It was a really nice bird actually, and seemed to be behaving perfectly naturally – it called regularly as it flew around, a gentle chipping sound – surely not the behaviour of an ex cage bird, more that of a wild ship-assisted one?

After getting provisions we rejoined the charter boat and took a much easier journey back, with the wind behind us, arriving back in Kirkwall about 3.30pm. A taxi was waiting for us this time, so we could go to the White-billed Diver and actually stop to have a look. This was done – most successfully, with the bird staying very close inshore at the north end of South Ronaldsay. An absolutely stunning bird, one I had always wanted to see looking like this. Unfortunately, my camera and phone batteries were now dead, so I had to use the work mobile through the scope. This is the best I got.

The ferry back to John O’ Groats was equally eventless, and then began the seemingly eternal drive back to Worcestershire, with us all completely knackered. Fuelled purely by Ardenaline, we made it back, having shared the driving three ways, and without further need for a sock, at 4am on Sunday morning.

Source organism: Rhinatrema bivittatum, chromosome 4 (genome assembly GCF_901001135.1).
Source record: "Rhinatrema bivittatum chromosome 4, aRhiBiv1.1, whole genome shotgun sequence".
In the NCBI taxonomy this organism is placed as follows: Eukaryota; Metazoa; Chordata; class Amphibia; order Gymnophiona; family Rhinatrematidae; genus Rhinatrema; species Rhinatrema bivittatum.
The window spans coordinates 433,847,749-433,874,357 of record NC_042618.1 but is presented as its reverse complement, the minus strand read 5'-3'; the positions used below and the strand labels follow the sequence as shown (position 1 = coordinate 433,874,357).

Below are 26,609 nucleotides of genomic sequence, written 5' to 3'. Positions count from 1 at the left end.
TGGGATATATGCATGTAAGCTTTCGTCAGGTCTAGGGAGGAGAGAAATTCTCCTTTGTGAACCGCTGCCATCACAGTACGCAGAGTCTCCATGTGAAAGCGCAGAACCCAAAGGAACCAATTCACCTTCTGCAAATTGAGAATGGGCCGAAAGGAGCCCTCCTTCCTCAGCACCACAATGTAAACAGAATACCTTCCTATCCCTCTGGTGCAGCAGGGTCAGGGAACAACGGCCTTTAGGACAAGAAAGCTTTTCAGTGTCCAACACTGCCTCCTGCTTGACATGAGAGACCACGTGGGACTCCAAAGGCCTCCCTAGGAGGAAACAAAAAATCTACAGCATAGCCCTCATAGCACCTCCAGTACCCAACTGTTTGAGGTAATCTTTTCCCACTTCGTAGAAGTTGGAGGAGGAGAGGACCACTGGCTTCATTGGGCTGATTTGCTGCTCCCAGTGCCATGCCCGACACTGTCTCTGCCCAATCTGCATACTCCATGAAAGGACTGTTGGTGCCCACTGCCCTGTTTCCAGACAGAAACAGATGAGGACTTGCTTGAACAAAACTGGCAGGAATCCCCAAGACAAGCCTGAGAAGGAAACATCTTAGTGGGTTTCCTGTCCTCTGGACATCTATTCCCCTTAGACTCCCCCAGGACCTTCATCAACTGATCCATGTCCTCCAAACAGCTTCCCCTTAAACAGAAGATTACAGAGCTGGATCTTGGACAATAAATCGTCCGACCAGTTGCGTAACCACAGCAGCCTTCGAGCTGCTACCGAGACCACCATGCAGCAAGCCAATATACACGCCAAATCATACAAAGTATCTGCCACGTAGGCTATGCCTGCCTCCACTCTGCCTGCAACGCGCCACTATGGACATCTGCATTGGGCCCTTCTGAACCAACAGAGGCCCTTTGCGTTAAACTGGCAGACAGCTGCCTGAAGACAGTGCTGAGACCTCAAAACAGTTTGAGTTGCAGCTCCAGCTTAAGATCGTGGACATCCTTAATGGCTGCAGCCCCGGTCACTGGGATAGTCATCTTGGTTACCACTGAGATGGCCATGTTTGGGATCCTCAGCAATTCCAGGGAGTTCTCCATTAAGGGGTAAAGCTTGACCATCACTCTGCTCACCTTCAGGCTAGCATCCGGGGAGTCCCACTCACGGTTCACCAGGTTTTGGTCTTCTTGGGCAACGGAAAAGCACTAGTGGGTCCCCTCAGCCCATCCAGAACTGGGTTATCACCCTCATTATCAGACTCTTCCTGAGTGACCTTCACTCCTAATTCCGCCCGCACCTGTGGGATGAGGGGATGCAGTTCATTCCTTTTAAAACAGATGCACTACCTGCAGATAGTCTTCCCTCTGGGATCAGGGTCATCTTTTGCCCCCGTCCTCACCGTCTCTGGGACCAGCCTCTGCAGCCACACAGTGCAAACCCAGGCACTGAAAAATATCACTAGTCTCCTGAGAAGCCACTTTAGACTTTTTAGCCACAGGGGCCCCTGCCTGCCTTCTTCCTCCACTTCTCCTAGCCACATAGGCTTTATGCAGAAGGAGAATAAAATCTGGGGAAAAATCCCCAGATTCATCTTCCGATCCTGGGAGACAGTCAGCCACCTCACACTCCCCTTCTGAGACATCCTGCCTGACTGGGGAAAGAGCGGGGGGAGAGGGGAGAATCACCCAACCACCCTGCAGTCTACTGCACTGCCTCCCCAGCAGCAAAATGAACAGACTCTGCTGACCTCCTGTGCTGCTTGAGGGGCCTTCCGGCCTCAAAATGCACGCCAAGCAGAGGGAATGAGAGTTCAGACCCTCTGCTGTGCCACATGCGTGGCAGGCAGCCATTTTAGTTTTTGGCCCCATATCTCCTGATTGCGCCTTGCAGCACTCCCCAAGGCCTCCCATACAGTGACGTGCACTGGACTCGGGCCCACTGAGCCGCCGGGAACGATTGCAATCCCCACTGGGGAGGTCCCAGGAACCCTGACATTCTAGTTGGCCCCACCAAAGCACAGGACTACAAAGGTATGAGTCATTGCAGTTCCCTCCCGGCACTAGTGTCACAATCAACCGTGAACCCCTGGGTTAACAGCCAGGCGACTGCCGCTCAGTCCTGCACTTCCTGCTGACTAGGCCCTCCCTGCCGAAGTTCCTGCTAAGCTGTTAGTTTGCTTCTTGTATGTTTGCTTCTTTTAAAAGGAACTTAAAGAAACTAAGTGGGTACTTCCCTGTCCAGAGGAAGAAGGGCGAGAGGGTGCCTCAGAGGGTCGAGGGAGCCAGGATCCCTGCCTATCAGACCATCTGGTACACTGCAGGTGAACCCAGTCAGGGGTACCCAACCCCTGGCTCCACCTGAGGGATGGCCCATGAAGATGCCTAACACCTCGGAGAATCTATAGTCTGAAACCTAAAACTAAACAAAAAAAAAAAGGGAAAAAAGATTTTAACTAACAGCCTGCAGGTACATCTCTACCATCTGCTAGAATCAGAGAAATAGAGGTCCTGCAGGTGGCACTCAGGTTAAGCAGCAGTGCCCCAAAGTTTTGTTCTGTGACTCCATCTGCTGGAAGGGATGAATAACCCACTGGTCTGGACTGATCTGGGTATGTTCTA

Now it is just the wait to see what the BOU think of its origins…..


2017 Winter Stickers

The winter of 2017 played host to a number of hangover birds from the amazing autumn of 2016, including newly found birds that had presumably been around a while, as well as some beauties that appeared and disappeared unexpectedly.

Some birds proved difficult, like the two male Pine Buntings, but others showed really well, like the stunning Eastern Black Redstart at Skinningrove and the White-billed Diver in Lincolnshire.